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  Bookends: Dan Davidson

Pattern Recognition

Reviewed: October 12, 2005
By: William Gibson
Publisher: Berkley Books
367 pages, $10.99

William Gibson built his reputation writing science-fiction, and was one of the founders of the style known as cyber-punk, which gave the general population such words as “cyberspace” and “virtual reality”. With Pattern Recognition the style remains much the same - dense neo-noir scenes in the present tense with lots of technological references - but the setting is now. In fact, the paperback edition would actually have a setting you would have to call “then”, because this book takes place not all that long after the iconic moment we have come to call “9/11”.

Cayce Pollard lost track of a father on the day the Twin Towers fell. He might have been in one of them. Win Pollard worked with security systems and the nature of his work was such that it was hard to tell just where he was at any given time. But he’s been missing since.

When we meet Cayce she is arriving in England, which she thinks of as a Mirror-World to her native North America, She is waiting for her soul to catch up with her.

She feels that “her mortal soul is leagues behind her, being reeled in on some ghostly umbilical down the vanished wake of the plane that brought her here, hundreds of thousands of feet above the Atlantic. Souls can’t move that quickly, and are left behind, and must be reeled in, upon arrival, like lost luggage.”

What an apt description of jet lag, and we’re only on page 2.

Cayce works in promotions. She doesn’t design ad campaigns and product brands, but she has a hypersensitive knack for telling what will work and what will not. The downside is that she is actually “allergic” to certain logos and product brands, and has a physical reaction to them if she is overloaded.

Cayce is very much plugged into the wired world, though not in the physically “jacked in” manner of earlier Gibson protagonists. She carries an iBook through much of the novel and a good deal of the dialogue is actually exchanges with various e-mail correspondents from all over the world.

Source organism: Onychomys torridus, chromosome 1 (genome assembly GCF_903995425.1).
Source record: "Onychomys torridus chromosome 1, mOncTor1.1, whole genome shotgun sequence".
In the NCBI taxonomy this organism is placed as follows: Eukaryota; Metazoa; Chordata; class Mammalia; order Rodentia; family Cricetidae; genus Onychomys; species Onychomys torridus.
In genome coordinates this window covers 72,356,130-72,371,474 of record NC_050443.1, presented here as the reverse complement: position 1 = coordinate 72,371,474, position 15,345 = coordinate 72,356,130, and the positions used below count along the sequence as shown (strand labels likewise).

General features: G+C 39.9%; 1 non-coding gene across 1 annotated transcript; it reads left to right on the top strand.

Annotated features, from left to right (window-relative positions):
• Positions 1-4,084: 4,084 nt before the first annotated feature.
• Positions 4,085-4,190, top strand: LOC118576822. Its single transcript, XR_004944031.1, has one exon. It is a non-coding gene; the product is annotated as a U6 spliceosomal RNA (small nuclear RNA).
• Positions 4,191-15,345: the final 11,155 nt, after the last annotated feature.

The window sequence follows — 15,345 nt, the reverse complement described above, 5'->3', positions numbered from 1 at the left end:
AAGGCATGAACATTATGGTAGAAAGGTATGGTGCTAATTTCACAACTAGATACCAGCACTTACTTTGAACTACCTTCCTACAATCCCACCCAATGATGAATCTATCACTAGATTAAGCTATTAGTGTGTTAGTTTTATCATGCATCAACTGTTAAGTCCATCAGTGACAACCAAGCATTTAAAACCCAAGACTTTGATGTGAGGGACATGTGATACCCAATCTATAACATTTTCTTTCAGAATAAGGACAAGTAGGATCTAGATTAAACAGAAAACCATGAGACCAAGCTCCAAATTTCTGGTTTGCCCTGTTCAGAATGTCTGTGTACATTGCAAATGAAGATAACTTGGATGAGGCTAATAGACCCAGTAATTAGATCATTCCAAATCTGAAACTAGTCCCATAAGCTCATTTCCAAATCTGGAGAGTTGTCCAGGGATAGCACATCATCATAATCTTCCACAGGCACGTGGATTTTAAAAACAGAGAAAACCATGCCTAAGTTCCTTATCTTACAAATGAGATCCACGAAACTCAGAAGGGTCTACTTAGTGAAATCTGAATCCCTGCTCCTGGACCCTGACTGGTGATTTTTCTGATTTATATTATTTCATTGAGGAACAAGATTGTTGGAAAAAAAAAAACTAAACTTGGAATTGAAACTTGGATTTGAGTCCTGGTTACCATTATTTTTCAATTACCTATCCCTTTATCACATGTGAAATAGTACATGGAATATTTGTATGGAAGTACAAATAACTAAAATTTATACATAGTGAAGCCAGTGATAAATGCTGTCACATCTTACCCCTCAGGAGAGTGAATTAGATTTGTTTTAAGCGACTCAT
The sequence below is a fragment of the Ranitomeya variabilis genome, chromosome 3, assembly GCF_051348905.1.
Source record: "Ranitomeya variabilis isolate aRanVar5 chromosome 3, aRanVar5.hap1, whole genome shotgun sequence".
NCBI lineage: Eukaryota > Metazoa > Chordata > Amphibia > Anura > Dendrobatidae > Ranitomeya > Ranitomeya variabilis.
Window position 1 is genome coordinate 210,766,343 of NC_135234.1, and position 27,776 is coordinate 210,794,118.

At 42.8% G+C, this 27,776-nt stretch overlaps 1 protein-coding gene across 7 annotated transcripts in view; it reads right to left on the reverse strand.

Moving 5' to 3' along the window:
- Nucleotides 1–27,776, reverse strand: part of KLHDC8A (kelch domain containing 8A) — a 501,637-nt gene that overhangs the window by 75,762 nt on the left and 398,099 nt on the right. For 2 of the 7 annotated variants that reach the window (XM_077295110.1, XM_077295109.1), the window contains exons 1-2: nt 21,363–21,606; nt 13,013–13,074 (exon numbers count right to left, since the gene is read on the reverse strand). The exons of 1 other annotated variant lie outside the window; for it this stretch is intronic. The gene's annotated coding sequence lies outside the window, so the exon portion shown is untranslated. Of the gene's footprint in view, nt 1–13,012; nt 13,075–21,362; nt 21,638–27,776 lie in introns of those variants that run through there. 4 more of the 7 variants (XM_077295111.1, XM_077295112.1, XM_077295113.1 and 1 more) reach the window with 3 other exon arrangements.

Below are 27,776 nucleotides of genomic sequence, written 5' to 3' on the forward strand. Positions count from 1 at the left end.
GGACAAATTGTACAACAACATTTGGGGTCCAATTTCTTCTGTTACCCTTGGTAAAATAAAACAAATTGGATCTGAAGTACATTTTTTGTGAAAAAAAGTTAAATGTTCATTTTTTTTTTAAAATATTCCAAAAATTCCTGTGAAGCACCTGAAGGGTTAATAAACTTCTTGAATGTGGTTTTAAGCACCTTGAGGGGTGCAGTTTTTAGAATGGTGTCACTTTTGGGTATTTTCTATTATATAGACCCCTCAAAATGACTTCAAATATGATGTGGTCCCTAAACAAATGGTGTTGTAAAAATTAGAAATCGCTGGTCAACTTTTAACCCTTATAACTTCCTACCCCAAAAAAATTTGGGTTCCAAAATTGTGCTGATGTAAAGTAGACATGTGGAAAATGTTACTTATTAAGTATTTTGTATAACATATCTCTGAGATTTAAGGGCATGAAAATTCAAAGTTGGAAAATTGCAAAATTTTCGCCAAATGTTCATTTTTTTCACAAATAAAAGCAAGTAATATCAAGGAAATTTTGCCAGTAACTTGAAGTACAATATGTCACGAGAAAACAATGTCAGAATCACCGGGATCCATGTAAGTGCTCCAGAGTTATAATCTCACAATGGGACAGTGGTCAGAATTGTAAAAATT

A good many of them are obsessed with a web-movie that has been appearing in out-of-sequence segments the fans call “the footage”. The fans, of which Cayce is one, are called footageheads, and they lovingly watch, rewatch and try to make sense of each new segment as it appears. So far there have been 135 of them. It’s not clear if they are all connected, or what order they should be viewed in, or even if that matters.

In London, Cayce finishes one contract and gets another that fits right in with her obsession. Her employer wants her to track down the origin of the footage. This task takes her right round the world to Japan, back to England, on to Europe and, ultimately, to Russia. Cayce’s not some sort of secret agent type, so when the going gets a little rough at various points along the way she needs help. This comes in both physical and cyber form from a number of different sources. Cayce is the one who puts the seemingly disparate pieces all together, but this isn’t a novel about a super woman type.

One of Cayce’s problems stems from her loss. The impact of 9/11 looms large in her life, as it did for Gibson while he was writing this novel, and she also has to cope with the mania of her New Age mother, who is convinced that she is picking up white noise messages from her missing husband from the aether of the afterlife.

On a more mundane level, there’s also a fair amount of cutthroat office politics in this story, the type of thing that could take place in any business managed by a relentless entrepreneur.

Pattern recognition itself is defined as "the act of taking in raw data and taking an action based on the category of the data" and comes from the study of machine learning, a long winded way of defining what we all do with the reality around us all the time.

Cayce has to sort out the patterns of her life, of the footage, of the office guerrilla warfare aimed at her, and of her own personal reactions to losses in her life. All of these things make for an engaging, if sometimes confusing, novel. Gibson’s fans will not be disappointed by it, and those readers who don’t like science fiction may find its present day setting and attractive place to meet the writer.

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